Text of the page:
|Okazaki, Aichi Prefecture, Japan|
Reconstructed Main Keep of Okazaki Castle
|Type||hilltop-style Japanese castle|
|In use||Edo period|
|Built by||Saigo Tsugiyori, Matsudaira Kiyoyasu|
Okazaki Castle (岡崎城 Okazaki-jō?) is a Japanese castle located in Okazaki, Aichi Prefecture, Japan. At the end of the Edo period, Okazaki Castle was home to the Honda clan, daimyō of Okazaki Domain, but the castle is better known for its association with Tokugawa Ieyasu and the Tokugawa clan. The castle was also known as "Tatsu-jō " (龍城?).
Saigo Tsugiyori built an earthen-walled fortification in the Myodaiji area of Okazaki, near the present castle in 1455. Matsudaira Kiyoyasu, after gaining control of the area in 1524, demolished the old fortification and built Okazaki Castle on its present location. His famous grandson Matsudaira Motoyasu (later named Tokugawa Ieyasu) was born here on December 16, 1542. The Matsudaira were defeated by the Imagawa clan in 1549, and Ieyasu was taken to Sunpu Castle as a hostage. Following the defeat of the Imagawa at the Battle of Okehazama, Ieyasu regained possession of the castle in 1560 and left his eldest son Matsudaira Nobuyasu in charge when he moved to Hamamatsu Castle in 1570. After Oda Nobunaga ordered Nobuyasu’s death in 1579, the Honda clan served as castellans. Following the relocation of the Tokugawa to Edo after the Battle of Odawara by Toyotomi Hideyoshi, the castle was given to Tanaka Yoshimasa, who substantially improved on its fortifications, expanded the castle town and developed Okazaki-juku on the Tōkaidō.
Following the creation of the Tokugawa shogunate, Okazaki Domain was created, and Ieyasu’s close retainer Honda Yasushige was assigned possession of the castle. A three-story donjon was completed in 1617. The Honda were replaced by the Mizuno clan from 1645-1762, and the Matsudaira (Matsui) clan from 1762-1769. In 1769, a branch of the Honda clan returned to Okazaki, and governed until the Meiji Restoration.
In 1869, the final daimyō of Okazaki Domain, Honda Tadanao, surrendered Okazaki Castle to the new Meiji government. With the abolition of the han system in 1871, Okazaki Domain became part of Nukata Prefecture, with Okazaki Castle used as the prefectural headquarters. However, Nukata Prefecture was merged into Aichi Prefecture in 1872, and the capital of the prefecture was moved to Nagoya. In accordance with government directives in 1873, the castle was demolished, and most of its land sold off to private individuals.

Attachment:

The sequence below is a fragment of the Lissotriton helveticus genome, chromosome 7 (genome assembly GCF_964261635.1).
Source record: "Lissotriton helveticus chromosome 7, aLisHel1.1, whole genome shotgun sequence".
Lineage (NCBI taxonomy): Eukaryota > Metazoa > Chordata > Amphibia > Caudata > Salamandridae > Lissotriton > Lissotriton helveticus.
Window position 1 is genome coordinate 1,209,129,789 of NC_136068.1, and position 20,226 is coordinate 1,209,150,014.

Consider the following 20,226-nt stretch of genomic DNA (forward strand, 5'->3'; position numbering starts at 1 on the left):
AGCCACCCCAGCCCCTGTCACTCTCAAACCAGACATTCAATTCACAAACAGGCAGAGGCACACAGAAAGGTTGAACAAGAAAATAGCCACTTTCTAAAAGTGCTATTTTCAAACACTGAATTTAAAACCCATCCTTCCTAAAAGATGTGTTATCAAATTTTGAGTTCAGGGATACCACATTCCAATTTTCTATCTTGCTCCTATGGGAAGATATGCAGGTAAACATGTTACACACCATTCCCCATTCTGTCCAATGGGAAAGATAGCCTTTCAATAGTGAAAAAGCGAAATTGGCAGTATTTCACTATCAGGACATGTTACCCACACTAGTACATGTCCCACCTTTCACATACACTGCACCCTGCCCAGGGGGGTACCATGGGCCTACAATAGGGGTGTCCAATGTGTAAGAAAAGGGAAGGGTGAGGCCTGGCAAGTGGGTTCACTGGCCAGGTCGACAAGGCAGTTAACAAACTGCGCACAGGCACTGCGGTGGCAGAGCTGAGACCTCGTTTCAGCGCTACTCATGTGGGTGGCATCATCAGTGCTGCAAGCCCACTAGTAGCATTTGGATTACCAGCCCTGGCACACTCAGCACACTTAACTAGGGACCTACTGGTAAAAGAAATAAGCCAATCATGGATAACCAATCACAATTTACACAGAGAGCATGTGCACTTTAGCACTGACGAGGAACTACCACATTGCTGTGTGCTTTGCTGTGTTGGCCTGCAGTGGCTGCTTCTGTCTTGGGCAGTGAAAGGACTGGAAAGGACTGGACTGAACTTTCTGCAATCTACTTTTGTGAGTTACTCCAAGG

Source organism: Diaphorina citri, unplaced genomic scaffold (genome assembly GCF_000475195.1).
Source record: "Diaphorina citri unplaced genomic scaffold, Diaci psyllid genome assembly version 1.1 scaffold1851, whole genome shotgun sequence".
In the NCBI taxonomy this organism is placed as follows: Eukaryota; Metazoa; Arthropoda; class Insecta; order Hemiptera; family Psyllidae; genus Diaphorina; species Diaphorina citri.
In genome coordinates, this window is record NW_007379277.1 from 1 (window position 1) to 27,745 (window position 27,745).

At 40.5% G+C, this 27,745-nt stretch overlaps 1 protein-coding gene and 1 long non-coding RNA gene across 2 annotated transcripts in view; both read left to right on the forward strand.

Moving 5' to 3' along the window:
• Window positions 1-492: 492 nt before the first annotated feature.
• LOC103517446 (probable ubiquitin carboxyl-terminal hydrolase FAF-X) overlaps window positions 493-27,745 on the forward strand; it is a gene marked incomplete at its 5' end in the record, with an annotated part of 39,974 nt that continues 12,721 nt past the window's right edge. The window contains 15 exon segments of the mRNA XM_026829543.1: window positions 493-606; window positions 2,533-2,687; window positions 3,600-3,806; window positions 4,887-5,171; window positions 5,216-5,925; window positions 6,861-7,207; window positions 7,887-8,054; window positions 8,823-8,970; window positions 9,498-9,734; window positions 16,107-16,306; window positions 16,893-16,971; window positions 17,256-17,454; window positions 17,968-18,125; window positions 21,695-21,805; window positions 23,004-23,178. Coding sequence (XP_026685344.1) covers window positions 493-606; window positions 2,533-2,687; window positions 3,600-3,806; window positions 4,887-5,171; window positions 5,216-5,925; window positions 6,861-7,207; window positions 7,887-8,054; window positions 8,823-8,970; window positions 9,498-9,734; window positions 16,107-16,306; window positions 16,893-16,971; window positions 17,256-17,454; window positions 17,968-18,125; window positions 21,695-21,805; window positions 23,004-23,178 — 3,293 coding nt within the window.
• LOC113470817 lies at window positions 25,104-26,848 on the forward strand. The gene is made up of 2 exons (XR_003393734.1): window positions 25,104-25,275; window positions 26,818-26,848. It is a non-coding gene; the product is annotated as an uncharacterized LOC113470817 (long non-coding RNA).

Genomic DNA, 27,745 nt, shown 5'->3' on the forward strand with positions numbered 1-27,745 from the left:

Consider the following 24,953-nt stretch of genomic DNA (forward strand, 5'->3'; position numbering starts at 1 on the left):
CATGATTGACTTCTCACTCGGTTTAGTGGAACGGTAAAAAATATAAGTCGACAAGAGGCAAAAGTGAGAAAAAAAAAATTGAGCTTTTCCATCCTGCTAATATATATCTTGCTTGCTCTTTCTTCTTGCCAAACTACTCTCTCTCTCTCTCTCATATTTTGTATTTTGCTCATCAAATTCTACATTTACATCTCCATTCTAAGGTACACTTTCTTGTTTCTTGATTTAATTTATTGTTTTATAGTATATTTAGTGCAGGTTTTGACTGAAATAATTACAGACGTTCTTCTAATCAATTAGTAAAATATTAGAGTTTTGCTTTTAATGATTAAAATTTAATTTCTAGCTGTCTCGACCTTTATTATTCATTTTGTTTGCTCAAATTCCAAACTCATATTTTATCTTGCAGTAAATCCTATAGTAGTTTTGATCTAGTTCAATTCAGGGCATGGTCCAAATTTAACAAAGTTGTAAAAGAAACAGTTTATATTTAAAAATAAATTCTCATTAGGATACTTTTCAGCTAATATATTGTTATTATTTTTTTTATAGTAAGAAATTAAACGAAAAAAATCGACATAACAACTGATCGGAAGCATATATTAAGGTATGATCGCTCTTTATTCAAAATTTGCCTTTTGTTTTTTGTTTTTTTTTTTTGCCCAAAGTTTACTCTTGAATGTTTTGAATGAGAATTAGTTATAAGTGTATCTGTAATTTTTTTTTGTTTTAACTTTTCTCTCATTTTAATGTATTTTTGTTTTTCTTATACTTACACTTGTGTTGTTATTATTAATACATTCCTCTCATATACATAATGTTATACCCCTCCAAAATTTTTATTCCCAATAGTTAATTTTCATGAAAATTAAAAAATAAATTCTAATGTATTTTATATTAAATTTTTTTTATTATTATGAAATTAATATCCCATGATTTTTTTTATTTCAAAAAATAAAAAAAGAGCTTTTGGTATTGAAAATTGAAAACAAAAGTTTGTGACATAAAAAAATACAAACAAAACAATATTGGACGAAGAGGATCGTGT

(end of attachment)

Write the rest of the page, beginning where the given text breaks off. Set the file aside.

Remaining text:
The current donjon was reconstructed in 1959 to boost local tourism. In 2006, it was proclaimed one of the 100 Fine Castles of Japan. The ferroconcrete structure has three roofs and five interior floors, and contains exhibits of artifacts from the original castle, Japanese swords, armor and dioramas illustrating local history. The Main Gate of the castle was reconstructed in 1993, and the east corner yagura in 2010.
In 2007, construction work near the castle revealed stonework from the castle’s outer baileys, lending evidence to the claim that Okazaki Castle was once the fourth largest in Japan. In 2006, the Okazaki Castle was listed as one of the 100 Fine Castles of Japan by the Japan Castle Foundation.
The area around the castle is now a park, with a museum dedicated to the life of Tokugawa Ieyasu and the Mikawa samurai, teahouses, a Noh theater, a small clock tower with traditional karakuri puppets, and an impressive main gate. The park is also renowned as a famous site for viewing cherry blossoms, wisteria and azalea.
- Schmorleitz, Morton S. (1974). Castles in Japan. Tokyo: Charles E. Tuttle Co. pp. 144–145. ISBN 0-8048-1102-4.
- Motoo, Hinago (1986). Japanese Castles. Tokyo: Kodansha. p. 200 pages. ISBN 0-87011-766-1.
- Mitchelhill, Jennifer (2004). Castles of the Samurai: Power and Beauty. Tokyo: Kodansha. p. 112 pages. ISBN 4-7700-2954-3.
- Turnbull, Stephen (2003). Japanese Castles 1540-1640. Osprey Publishing. p. 64 pages. ISBN 1-84176-429-9.
- Yūkyū Rōman Pamphlet (English), City of Okazaki Tourism Division/Okazaki Tourism Association
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